API enable your COBOL - with zero backend footprint

webMethods EntireX

API enablement of COBOL programs is easy with EntireX. Learn how EntireX helps you as an IT-professional to salvage those COBOL treasures without having to install any EntireX components on the mainframe. Read on to see an overview of the possible zero footprint scenarios with EntireX 10.3. 

By Jürgen Lind, Director, Product Management, Adabas & Natural, and
Bernhard Fricke, Senior Software Specialist, EntireX Development, Software AG 


Imagine you are running business-critical COBOL applications on a backend system like IBM® z/OS®, z/VSE® or AS/400®. At the same time the rest of the world is talking about digital economies, API enablement and API management, whileREST interfaces are the architectural choice of today.

With EntireX you can easily merge the world of COBOL and the REST-driven API economy.

Yet how can you do that without increasing impact on the mainframe or backend system?
How can you avoid additional organizational costs?
How can you save time for installation and configuration on the backend system?

The answer is Zero backend footprint integration. Read how EntireX helps you as an IT-professional to exploit your COBOL resources without any additional installation on your backend systems.

Zero footprint API enablement

The following illustration (Fig. 1) gives an overview of zero footprint scenarios which EntireX supports for various host systems. As you can see, nothing is installed on the backend host system – all processing is done off-host. The component involved at runtime is the webMethods Integration server with the EntireX Adapter installed therein.

Fig. 1: Calling COBOL from a REST client with zero backend footprint

Developing this scenario with EntireX is easy when following these 3 phases:  1  extract the server interface of the COBOL Server;  2  generate IS Service, IS Connection and optionally REST resources;  3  Test IS Service or REST client to COBOL (Fig.1).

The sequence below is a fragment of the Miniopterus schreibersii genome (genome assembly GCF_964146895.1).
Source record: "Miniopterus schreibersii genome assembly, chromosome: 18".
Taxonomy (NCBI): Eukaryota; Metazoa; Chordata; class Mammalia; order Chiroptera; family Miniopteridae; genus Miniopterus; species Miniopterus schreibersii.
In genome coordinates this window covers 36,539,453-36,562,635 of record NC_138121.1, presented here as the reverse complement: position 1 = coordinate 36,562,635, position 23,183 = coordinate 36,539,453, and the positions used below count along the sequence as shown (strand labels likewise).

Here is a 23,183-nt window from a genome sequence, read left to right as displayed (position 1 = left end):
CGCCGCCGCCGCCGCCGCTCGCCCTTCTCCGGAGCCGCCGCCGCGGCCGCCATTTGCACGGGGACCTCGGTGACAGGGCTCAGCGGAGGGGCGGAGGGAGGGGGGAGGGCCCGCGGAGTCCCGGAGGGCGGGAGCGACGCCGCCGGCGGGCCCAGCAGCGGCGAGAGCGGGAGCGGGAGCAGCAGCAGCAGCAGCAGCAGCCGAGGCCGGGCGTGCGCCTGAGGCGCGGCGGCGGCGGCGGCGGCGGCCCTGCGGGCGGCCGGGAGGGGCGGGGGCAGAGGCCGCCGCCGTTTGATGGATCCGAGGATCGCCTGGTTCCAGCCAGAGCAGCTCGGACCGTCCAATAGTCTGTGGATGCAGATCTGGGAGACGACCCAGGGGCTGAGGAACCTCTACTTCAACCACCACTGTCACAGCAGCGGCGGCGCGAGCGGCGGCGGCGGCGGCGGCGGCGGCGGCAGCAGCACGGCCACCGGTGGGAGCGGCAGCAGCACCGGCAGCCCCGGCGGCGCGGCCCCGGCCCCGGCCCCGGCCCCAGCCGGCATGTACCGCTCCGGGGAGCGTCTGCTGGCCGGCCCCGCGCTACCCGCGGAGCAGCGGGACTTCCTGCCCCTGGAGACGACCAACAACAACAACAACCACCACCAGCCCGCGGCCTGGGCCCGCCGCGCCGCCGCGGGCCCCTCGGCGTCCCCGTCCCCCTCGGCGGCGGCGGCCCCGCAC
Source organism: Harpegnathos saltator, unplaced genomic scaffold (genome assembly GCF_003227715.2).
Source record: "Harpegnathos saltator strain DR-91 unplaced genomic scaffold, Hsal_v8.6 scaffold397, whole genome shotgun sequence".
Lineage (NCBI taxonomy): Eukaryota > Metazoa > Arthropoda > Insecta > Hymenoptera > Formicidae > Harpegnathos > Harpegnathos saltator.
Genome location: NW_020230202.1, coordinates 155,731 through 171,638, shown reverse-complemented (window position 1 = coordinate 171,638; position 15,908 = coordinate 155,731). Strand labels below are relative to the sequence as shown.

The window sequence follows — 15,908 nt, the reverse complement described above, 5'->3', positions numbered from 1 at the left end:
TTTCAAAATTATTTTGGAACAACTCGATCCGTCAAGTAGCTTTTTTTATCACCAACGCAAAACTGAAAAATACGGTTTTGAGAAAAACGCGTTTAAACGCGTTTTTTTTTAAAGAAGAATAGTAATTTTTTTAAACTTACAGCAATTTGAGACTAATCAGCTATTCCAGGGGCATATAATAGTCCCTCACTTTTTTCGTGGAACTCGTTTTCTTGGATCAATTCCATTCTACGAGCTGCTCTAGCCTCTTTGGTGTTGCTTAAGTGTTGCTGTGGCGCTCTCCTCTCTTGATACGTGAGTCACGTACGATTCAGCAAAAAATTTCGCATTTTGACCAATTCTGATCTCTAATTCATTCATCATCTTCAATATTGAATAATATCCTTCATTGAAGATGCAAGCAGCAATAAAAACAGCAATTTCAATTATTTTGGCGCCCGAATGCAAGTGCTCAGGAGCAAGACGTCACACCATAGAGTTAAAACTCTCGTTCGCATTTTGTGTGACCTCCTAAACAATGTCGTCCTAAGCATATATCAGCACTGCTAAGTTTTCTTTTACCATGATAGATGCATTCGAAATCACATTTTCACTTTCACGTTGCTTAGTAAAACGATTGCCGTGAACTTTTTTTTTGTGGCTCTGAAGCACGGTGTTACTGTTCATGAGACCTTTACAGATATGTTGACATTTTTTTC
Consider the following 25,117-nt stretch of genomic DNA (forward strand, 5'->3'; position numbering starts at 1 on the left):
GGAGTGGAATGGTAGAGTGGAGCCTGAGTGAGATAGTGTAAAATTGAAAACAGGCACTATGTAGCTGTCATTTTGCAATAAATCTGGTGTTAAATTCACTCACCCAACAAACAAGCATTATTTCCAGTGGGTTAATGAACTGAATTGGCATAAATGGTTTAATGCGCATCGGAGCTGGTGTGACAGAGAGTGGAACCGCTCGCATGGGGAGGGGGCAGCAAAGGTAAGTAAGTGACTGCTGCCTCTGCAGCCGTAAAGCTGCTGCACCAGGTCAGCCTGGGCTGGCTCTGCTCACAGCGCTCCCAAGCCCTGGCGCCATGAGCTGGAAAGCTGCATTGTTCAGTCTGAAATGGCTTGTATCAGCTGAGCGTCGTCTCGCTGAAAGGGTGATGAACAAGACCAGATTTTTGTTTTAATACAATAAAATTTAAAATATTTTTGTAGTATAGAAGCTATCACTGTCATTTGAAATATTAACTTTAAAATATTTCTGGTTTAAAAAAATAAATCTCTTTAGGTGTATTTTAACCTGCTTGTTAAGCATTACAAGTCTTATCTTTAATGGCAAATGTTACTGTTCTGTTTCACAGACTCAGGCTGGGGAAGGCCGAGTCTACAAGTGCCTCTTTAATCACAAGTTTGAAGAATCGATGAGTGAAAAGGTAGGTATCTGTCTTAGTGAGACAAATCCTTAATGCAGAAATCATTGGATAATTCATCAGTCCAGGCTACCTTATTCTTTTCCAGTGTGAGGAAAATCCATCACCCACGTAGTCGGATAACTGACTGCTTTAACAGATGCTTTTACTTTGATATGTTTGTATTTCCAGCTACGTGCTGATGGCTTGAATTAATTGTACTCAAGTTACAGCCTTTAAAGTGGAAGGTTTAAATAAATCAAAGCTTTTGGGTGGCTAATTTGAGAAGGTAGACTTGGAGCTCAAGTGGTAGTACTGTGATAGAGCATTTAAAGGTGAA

Preparing your backend system for zero footprint

To use zero footprint, you need to prepare your backend system. Make sure the following components are set-up:

  • For CICS®: CICS and the CICS ECI port
  • For IMS™: IMS MPP online system and IMS Connect
  • For AS/400®: IBM i Host Integration Server

For detailed information on how to prepare the backend systems for zero footprint, please refer to Components and Features of EntireX > EntireX Adapter in the EntireX documentation:

Fig. 2: EntireX Documentation EntireX Adapter

Zero footprint with arbitrary RPC Clients

A typical architecture for accessing COBOL with zero footprint from environments other than webMethods Integration Server consists of: RPC client, EntireX Broker, and RPC Server. To develop the scenario, use the following steps:  extract the COBOL server;  2  generate an RPC client with an EntireX Wrapper e.g. Java, C#, DCOM, etc.;  to test, use the appropriate EntireX RPC Server: CICS ECI, IMS Connect or AS/400 (Fig 3.).

Fig. 3: Calling COBOL from arbitrary RPC clients with zero backend footprint

For detailed information on the RPC Server used in zero footprint scenarios, please refer to Components and Features of EntireX > RPC Server and Listener in the EntireX documentation; for EntireX Wrappers, see Developer Tools > Software AG Designer > Scope respectively.

Fig. 4 EntireX Documentation: RPC Servers, RPC Listeners and EntireX Wrappers

So in summary…

EntireX is the right product for you if your backend is being administered by a different organizational unit or a third-party company. It allows you to call COBOL with zero footprint on the backend. This means no EntireX component whatsoever is installed on the system where the COBOL programs are executed. Once configured, zero footprint also means no further maintenance.

On top of that, as most of the processing is done off-host, zero footprint with EntireX helps with keeping your backend costs to a minimum.

With EntireX, zero backend footprint is available for AS/400, z/VSE and z/OS – including CICS and IMS.


Glossary of terms 

CICS – IBM's mainframe transaction container

DFHCOMMAREA – classic parameter area used by CICS programs, data length limited to 32K bytes

CICS ECI –  Call DFHCOMMAREA CICS programs via TCP/IP from outside CICS;

IMS – Another IBM mainframe transaction system including a hierarchical database

IMS Connect – On-host application enabling connections to IMS via TCP/IP

AS/400 - IBM midrange computer system; also known as iSeries, System i

IBMi –  Operating system for AS/400; also known as OS/400, I5/OS

On-host – backend system like z/OS

Off-host processing – workload on a non-backend system like Windows or UNIX

Related articles

  1. Mainframe Integration made easy”. TECHniques, April 2016 (Issue 2).
  2. How to call webMethods Integration Server from COBOL – mainframe outbound”. TECHniques, October 2016 (Issue 4).
  3. How to call COBOL from webMethods Integration Server”. TECHniques, April 2017 (Issue 2).
  4. How to shape a call to COBOL from webMethods Integration Server – the modern way”.  TECHniques, January 2018 (Issue 1).
  5. How to call COBOL on IBM i (AS/400) from Integration Server“. TECHniques, July 2018 (Issue 3).
  6. Publish your mainframe assets as REST Resources”. TECHniques, October 2018 (Issue 4).
  7. EntireX for CICS® Socket Listener - Integration with minimal mainframe footprint”. TECHniques, April 2019 (Issue 2).